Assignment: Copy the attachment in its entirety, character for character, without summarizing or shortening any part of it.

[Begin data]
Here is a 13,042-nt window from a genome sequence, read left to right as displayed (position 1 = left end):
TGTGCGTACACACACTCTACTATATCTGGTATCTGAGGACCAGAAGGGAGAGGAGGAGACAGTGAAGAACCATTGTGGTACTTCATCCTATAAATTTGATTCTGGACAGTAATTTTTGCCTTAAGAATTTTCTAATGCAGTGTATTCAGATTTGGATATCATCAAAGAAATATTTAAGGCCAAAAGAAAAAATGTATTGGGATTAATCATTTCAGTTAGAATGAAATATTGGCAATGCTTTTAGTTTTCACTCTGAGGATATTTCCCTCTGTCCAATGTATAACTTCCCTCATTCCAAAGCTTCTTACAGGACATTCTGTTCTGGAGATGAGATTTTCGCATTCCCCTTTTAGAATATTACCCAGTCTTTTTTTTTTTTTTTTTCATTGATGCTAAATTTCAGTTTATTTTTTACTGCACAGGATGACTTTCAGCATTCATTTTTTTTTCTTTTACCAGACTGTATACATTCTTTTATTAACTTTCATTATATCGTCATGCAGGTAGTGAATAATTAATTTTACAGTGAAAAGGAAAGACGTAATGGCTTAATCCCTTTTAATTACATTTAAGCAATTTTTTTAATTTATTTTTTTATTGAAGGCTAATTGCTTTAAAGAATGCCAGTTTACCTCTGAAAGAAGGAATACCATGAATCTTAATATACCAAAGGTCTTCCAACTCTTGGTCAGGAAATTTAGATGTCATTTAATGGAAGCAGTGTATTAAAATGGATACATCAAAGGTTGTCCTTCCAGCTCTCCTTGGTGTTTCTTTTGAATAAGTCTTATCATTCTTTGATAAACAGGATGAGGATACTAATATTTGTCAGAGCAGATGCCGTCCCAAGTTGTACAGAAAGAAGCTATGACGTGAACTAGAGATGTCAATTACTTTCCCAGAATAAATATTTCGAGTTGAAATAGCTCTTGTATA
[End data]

Here is a 13,042-nt window from a genome sequence, read left to right as displayed (position 1 = left end):
TGTGCGTACACACACTCTACTATATCTGGTATCTGAGGACCAGAAGGGAGAGGAGGAGACAGTGAAGAACCATTGTGGTACTTCATCCTATAAATTTGATTCTGGACAGTAATTTTTGCCTTAAGAATTTTCTAATGCAGTGTATTCAGATTTGGATATCATCAAAGAAATATTTAAGGCCAAAAGAAAAAATGTATTGGGATTAATCATTTCAGTTAGAATGAAATATTGGCAATGCTTTTAGTTTTCACTCTGAGGATATTTCCCTCTGTCCAATGTATAACTTCCCTCATTCCAAAGCTTCTTACAGGACATTCTGTTCTGGAGATGAGATTTTCGCATTCCCCTTTTAGAATATTACCCAGTCTTTTTTTTTTTTTTTTTCATTGATGCTAAATTTCAGTTTATTTTTTACTGCACAGGATGACTTTCAGCATTCATTTTTTTTTCTTTTACCAGACTGTATACATTCTTTTATTAACTTTCATTATATCGTCATGCAGGTAGTGAATAATTAATTTTACAGTGAAAAGGAAAGACGTAATGGCTTAATCCCTTTTAATTACATTTAAGCAATTTTTTTAATTTATTTTTTTATTGAAGGCTAATTGCTTTAAAGAATGCCAGTTTACCTCTGAAAGAAGGAATACCATGAATCTTAATATACCAAAGGTCTTCCAACTCTTGGTCAGGAAATTTAGATGTCATTTAATGGAAGCAGTGTATTAAAATGGATACATCAAAGGTTGTCCTTCCAGCTCTCCTTGGTGTTTCTTTTGAATAAGTCTTATCATTCTTTGATAAACAGGATGAGGATACTAATATTTGTCAGAGCAGATGCCGTCCCAAGTTGTACAGAAAGAAGCTATGACGTGAACTAGAGATGTCAATTACTTTCCCAGAATAAATATTTCGAGTTGAAATAGCTCTTGTATA